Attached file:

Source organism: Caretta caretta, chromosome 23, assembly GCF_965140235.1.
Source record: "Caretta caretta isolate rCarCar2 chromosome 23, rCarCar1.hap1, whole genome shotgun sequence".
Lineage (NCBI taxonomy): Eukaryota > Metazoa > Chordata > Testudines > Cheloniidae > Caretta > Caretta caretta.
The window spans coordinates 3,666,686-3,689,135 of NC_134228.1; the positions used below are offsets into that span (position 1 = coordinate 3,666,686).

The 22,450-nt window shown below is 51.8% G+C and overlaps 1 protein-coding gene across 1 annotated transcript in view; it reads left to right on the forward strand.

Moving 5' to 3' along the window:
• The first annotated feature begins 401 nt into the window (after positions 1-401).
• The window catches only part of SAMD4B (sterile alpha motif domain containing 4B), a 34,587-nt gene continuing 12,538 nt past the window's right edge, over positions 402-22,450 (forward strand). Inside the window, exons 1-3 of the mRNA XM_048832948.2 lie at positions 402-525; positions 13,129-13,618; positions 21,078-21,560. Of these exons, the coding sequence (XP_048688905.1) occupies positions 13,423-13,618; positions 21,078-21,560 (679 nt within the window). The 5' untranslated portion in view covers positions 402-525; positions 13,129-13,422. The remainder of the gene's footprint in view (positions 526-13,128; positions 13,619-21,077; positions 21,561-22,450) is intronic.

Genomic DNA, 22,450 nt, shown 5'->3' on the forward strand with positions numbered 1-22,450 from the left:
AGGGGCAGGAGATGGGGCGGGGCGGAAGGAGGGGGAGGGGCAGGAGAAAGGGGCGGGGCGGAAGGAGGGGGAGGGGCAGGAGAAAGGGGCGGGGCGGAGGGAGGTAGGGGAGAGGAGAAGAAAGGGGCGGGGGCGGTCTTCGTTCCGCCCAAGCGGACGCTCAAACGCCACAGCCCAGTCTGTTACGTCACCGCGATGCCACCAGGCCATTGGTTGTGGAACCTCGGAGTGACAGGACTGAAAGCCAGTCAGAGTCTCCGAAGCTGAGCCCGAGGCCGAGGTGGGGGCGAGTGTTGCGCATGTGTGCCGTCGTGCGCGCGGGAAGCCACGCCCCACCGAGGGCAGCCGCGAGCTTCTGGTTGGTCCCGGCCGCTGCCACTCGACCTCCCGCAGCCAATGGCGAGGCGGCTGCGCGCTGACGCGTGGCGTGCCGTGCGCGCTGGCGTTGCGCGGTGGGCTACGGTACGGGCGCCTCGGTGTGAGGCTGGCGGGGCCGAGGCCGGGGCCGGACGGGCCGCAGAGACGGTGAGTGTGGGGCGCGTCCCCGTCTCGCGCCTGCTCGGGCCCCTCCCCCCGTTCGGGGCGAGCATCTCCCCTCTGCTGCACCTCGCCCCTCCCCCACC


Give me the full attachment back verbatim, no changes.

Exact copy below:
Source organism: Caretta caretta, chromosome 23, assembly GCF_965140235.1.
Source record: "Caretta caretta isolate rCarCar2 chromosome 23, rCarCar1.hap1, whole genome shotgun sequence".
Lineage (NCBI taxonomy): Eukaryota > Metazoa > Chordata > Testudines > Cheloniidae > Caretta > Caretta caretta.
The window spans coordinates 3,666,686-3,689,135 of NC_134228.1; the positions used below are offsets into that span (position 1 = coordinate 3,666,686).

The 22,450-nt window shown below is 51.8% G+C and overlaps 1 protein-coding gene across 1 annotated transcript in view; it reads left to right on the forward strand.

Moving 5' to 3' along the window:
• The first annotated feature begins 401 nt into the window (after positions 1-401).
• The window catches only part of SAMD4B (sterile alpha motif domain containing 4B), a 34,587-nt gene continuing 12,538 nt past the window's right edge, over positions 402-22,450 (forward strand). Inside the window, exons 1-3 of the mRNA XM_048832948.2 lie at positions 402-525; positions 13,129-13,618; positions 21,078-21,560. Of these exons, the coding sequence (XP_048688905.1) occupies positions 13,423-13,618; positions 21,078-21,560 (679 nt within the window). The 5' untranslated portion in view covers positions 402-525; positions 13,129-13,422. The remainder of the gene's footprint in view (positions 526-13,128; positions 13,619-21,077; positions 21,561-22,450) is intronic.

Genomic DNA, 22,450 nt, shown 5'->3' on the forward strand with positions numbered 1-22,450 from the left:
AGGGGCAGGAGATGGGGCGGGGCGGAAGGAGGGGGAGGGGCAGGAGAAAGGGGCGGGGCGGAAGGAGGGGGAGGGGCAGGAGAAAGGGGCGGGGCGGAGGGAGGTAGGGGAGAGGAGAAGAAAGGGGCGGGGGCGGTCTTCGTTCCGCCCAAGCGGACGCTCAAACGCCACAGCCCAGTCTGTTACGTCACCGCGATGCCACCAGGCCATTGGTTGTGGAACCTCGGAGTGACAGGACTGAAAGCCAGTCAGAGTCTCCGAAGCTGAGCCCGAGGCCGAGGTGGGGGCGAGTGTTGCGCATGTGTGCCGTCGTGCGCGCGGGAAGCCACGCCCCACCGAGGGCAGCCGCGAGCTTCTGGTTGGTCCCGGCCGCTGCCACTCGACCTCCCGCAGCCAATGGCGAGGCGGCTGCGCGCTGACGCGTGGCGTGCCGTGCGCGCTGGCGTTGCGCGGTGGGCTACGGTACGGGCGCCTCGGTGTGAGGCTGGCGGGGCCGAGGCCGGGGCCGGACGGGCCGCAGAGACGGTGAGTGTGGGGCGCGTCCCCGTCTCGCGCCTGCTCGGGCCCCTCCCCCCGTTCGGGGCGAGCATCTCCCCTCTGCTGCACCTCGCCCCTCCCCCACC